1. Stress in the past:
- Name one stressor, life challenge, or conflict that you successfully resolved. This might be something from last week or five years ago. It might be when you recovered from breast cancer, overcame a relationship breakup, or got through a very tense week at work.
- As you think about what you overcame, consider this: Which of your character strengths (any of the twenty-four) helped you overcome or resolve the issue? By definition, you’d have had to use a couple or several strengths, so name at least two. Was it perseverance to overcome the adversity? Creativity to come up with new ways to handle the problem? Fairness to reach a compromise?
2. Stress in the present: One of the most powerful benefits of mindfulness is that it brings us to face our present moment, regardless of whether the moment is pleasant, unpleasant, or neutral. But which character strengths are you actually using to do that? How might you use your strengths to face and embrace your present moment? Might you turn to bravery to muster the courage to handle a stressor you’ve been avoiding? Perhaps you need to use self-regulation to repeatedly bring your focus back to the stressor at hand so you can find new ways to handle it?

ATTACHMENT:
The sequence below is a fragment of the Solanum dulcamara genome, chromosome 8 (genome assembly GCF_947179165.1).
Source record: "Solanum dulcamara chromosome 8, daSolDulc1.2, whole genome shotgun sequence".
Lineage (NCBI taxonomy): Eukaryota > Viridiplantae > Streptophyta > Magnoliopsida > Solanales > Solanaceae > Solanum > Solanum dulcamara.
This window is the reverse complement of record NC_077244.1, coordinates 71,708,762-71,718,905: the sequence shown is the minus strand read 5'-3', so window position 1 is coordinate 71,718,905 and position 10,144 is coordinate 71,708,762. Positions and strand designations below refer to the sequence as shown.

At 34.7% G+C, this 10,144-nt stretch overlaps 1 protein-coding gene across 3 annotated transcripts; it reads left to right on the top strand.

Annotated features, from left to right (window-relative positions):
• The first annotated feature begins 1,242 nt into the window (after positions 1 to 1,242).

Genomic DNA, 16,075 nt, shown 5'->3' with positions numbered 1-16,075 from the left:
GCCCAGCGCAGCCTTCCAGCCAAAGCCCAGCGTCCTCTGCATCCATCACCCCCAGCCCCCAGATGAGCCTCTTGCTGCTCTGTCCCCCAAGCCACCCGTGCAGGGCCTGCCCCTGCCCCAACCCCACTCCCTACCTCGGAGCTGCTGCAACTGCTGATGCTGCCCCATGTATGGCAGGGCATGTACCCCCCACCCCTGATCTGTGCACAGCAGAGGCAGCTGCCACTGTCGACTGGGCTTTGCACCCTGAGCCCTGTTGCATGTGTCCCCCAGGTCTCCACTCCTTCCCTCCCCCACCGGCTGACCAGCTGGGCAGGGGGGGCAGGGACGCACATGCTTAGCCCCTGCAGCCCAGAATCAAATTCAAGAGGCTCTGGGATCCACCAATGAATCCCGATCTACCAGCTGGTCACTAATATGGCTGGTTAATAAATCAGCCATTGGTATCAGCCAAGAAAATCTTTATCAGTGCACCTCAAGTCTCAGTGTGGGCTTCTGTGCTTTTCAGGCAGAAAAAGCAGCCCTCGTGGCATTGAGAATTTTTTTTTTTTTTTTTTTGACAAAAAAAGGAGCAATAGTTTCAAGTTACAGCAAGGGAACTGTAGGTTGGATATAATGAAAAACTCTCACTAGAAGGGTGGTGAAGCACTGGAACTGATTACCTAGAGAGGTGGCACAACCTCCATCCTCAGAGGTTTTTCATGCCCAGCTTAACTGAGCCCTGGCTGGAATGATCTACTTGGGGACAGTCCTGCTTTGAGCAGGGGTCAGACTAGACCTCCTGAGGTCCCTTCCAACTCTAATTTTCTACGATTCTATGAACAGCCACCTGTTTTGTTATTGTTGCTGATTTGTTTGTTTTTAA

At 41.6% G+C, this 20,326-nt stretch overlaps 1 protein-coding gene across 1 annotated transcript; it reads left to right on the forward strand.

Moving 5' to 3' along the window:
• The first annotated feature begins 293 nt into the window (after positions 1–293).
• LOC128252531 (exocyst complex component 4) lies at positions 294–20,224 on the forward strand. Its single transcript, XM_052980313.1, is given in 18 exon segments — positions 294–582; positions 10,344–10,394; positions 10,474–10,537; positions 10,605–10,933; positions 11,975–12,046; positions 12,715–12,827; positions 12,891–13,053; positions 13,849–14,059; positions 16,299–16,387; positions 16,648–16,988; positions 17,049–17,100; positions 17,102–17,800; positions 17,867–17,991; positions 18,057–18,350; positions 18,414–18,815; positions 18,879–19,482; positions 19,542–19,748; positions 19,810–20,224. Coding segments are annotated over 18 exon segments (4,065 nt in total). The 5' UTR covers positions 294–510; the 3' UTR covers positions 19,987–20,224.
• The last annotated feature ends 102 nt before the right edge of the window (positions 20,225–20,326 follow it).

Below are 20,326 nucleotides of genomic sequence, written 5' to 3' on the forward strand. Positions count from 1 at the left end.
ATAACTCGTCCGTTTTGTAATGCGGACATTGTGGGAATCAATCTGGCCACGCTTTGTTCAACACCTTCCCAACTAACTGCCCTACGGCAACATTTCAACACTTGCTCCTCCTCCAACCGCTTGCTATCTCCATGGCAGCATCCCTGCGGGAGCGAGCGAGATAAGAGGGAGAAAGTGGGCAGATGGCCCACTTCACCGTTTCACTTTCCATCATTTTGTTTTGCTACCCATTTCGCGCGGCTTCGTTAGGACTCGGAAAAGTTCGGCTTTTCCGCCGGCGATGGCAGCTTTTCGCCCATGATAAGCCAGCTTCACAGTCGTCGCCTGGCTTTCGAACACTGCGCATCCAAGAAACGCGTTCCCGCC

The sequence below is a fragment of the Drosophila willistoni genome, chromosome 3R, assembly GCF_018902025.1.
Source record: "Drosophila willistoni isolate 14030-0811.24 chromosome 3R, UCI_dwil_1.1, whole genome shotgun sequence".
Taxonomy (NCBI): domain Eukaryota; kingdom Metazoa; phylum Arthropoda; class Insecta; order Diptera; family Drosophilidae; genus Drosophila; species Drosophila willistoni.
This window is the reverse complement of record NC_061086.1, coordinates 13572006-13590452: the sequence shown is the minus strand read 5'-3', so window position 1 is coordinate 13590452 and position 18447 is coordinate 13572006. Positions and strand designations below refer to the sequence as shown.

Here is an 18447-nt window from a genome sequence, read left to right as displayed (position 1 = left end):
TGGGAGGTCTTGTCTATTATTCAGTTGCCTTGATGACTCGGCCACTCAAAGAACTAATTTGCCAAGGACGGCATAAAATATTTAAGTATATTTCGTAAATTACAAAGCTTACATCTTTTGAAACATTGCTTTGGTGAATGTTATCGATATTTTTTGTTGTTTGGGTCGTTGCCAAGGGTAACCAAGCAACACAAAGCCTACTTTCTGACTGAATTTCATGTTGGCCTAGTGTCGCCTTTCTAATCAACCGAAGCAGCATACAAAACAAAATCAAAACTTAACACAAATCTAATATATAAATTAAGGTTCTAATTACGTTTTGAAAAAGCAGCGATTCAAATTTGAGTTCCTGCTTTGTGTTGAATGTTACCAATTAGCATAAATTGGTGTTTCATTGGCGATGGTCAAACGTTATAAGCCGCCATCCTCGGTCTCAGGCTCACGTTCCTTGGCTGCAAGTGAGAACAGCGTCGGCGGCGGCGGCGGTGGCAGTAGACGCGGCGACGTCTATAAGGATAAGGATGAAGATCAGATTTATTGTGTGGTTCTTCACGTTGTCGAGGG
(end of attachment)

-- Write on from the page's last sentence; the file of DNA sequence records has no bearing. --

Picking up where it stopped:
3. Stress in the future: When you know you’ll be soon facing a difficult conversation with your boss or with your child, or you know that you have to give an anxiety-provoking presentation or you know you’ll be worried about what you doctor has to say at your next health care checkup, prepare with your strengths! There’s a strategy called resource priming which has shown great benefits for therapists working with clients, and you can use it too. What I invite you to do is to think about your signature strengths for a few minutes before the event. Remind yourself of each of your top strengths, some of the specific ways you’ve used them in your life, and how you might bring them forth to handle your upcoming challenge. In other words, prime yourself with your best qualities!
These are a few of the strategies I discuss in my new book, The Strengths-Based Workbook for Stress Relief check-up the first stress workbook to deliberately target your character strengths. This book will help you see the positive side of stress, discover empowering ways to improve your stress management, and learn specific tools to handle your stress in relationships, health, and work.
Niemiec, R. M. (2019). The strengths-based workbook for stress relief. Oakland, CA: New Harbinger.
Ryan M. Niemiec, PsyD, is a leading figure in the education, research, and practice of character strengths that are found in all human beings. Ryan is education director of the VIA Institute on Character, a global nonprofit organization in Cincinnati, OH, that advances the latest science and practical applications of character strengths. He is an award-winning psychologist, and author and coauthor of several books, including The Strengths-Based Workbook for Stress Relief, The Power of Character Strengths, Character Strengths Interventions, and Mindfulness and Character Strengths.